Chapter 2

Plan B

When I was two weeks old, my parents got a call to say they could come pick me up. (Actually, they were told they could come pick me out, but my dad insisted the social worker pick me out himself, and that would be God’s choice for their daughter. “We’re not buying a cow here!” he said indignantly. I recently found out that I came with a receipt. $8!—the cost of the administrative fees for my adoption.)

So I was brought home, and raised in a humble, Cold War era bungalow on Kingsford Avenue, in the Super Mennonite part of Winnipeg. That’s right, we were Super Mennonites, which meant we ate Mennonite meat buns, borscht, and zwieback. My parents spoke German (high and low), listened to German hymns on the radio, and did not disco dance—not even once.

My dad would sometimes tell me and my younger brother, Dan (he “cost” $15), about his upbringing in Europe during World War II.

My dad was born in Ukraine during Stalin’s Great Purge. His grandfather was tortured and killed by Stalin’s troops, and two of his sisters—including his twin, Anna—died of starvation. The family fled when my dad was six, joining the retreating German army and fleeing to their ethnic Germany, away from the land Catherine the Great had given the Mennonites almost 200 years beforehand. There was so much pain, loss, and trauma in that flight from my dad’s homeland.

When he was ten, my dad joined his parents and his older sisters and crossed the Atlantic Ocean for Halifax, Nova Scotia. Canada opened its doors to my family again. (My mom’s Mennonite family had come during the first wave of immigration, in the late 1800s, to be homesteading pioneers on the prairies.)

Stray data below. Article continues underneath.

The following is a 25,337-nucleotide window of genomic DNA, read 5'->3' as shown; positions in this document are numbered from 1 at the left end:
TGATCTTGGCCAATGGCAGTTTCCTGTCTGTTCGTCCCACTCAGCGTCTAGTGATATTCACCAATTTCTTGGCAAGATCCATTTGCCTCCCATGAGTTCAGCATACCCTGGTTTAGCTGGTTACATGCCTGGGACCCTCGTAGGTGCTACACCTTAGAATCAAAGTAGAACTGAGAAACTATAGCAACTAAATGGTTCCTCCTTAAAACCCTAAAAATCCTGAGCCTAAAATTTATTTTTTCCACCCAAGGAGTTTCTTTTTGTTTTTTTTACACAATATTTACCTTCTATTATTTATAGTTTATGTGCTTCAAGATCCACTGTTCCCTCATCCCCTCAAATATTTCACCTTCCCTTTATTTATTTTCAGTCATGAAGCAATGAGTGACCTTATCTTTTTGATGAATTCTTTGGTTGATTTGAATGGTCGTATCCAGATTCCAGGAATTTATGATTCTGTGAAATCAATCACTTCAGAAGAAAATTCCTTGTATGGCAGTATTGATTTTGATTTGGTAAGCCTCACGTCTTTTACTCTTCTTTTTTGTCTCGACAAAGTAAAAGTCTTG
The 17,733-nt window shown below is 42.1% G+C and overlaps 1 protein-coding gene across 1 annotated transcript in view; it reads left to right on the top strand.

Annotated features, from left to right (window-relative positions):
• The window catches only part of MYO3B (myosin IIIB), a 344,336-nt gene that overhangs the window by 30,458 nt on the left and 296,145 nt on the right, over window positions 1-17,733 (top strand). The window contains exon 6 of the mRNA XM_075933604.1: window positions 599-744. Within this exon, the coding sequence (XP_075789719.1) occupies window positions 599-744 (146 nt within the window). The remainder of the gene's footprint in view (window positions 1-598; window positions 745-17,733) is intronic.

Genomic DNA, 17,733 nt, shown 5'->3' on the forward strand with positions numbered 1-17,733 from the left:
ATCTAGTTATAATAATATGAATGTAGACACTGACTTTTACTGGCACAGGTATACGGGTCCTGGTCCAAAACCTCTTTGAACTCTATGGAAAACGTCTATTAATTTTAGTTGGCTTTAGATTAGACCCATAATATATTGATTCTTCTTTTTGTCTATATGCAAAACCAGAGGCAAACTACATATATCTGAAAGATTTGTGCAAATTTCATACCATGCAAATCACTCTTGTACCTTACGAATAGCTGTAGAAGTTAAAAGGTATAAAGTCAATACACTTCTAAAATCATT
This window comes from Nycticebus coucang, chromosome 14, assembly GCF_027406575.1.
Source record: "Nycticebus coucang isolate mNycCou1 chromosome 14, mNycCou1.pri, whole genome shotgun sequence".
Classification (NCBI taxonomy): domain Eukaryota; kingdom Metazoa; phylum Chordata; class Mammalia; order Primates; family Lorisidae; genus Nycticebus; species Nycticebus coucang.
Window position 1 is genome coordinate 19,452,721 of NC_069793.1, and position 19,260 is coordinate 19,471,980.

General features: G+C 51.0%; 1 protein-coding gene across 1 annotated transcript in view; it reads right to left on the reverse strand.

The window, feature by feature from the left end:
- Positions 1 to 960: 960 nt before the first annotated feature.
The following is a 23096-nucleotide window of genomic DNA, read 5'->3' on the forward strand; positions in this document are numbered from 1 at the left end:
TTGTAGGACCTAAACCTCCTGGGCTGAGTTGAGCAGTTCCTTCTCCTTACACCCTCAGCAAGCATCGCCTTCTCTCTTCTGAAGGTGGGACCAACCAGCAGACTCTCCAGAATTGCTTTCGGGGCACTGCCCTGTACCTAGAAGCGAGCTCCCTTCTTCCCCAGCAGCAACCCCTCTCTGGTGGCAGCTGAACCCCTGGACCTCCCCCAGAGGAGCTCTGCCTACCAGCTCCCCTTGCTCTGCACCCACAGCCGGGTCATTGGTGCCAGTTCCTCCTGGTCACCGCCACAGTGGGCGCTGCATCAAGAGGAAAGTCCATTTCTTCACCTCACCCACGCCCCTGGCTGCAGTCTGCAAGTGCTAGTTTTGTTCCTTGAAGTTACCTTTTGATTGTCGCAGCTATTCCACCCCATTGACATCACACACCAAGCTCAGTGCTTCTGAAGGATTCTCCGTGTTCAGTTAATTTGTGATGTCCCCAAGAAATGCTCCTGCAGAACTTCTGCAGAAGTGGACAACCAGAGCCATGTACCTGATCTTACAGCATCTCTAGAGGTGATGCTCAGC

The family of seven lived for a year in a chicken coop with no insulation. I grew up on the next street over. My dad was supposed to be in Grade Five but was placed in Grade One because he did not know English. At first, kids threw rocks at him and called him a Nazi.

My dad would grow up to become a bookseller, someone with a deep passion for story and truth. The greatest thing in the world for him was to place the right story—whether it was in a novel or a non-fiction book—in the right hands at the right time. The refugee found refuge in stories. The immigrant settled in with a colony of people—his customers—who loved and revered story like he did. My dad found a haven in the bookstore from the terrible things of his wartime childhood. (In the same mall as my dad’s bookstore, I would find out years later, there was also a grocery store where Ted—my biological father—would routinely shop. Did we ever pass each other as strangers, never suspecting we were related by blood as father and daughter?)

Every family has tangles and cracks, mess and sorrow. My biological family did, and so did my adoptive one. And even though I love my family dearly and cherish our lives together, something in me broke the day I was relinquished by my first mother. Yes, infants do grieve. Studies show that when the tiniest of babies experiences traumatic loss, the way they deal with that loss often expresses itself in the form of grief. Some babies scream and scream; others, like myself, hardly cry at all, mourning on the inside.

Author Elisa Morgan says that adoption, no matter how awful a situation someone is being adopted out of, and how loving and wonderful a situation they are being adopted into, always includes “a catastrophic loss.” On some level, the adoptee always pines over the loss of their original family. The need to be adopted comes out of a broken situation; by definition, it is always Plan B (or C, D, or E . . . ).

Good thing our Creator God’s specialty is redemption. When things on this earth break—and they are always breaking—He rolls up his sleeves and gets to the work of redeeming, repairing, and restoring. He surveys the mess, the wreckage, and shards of brokenness and yet assures us, “I am making all things new” (revelation 21:5 esv).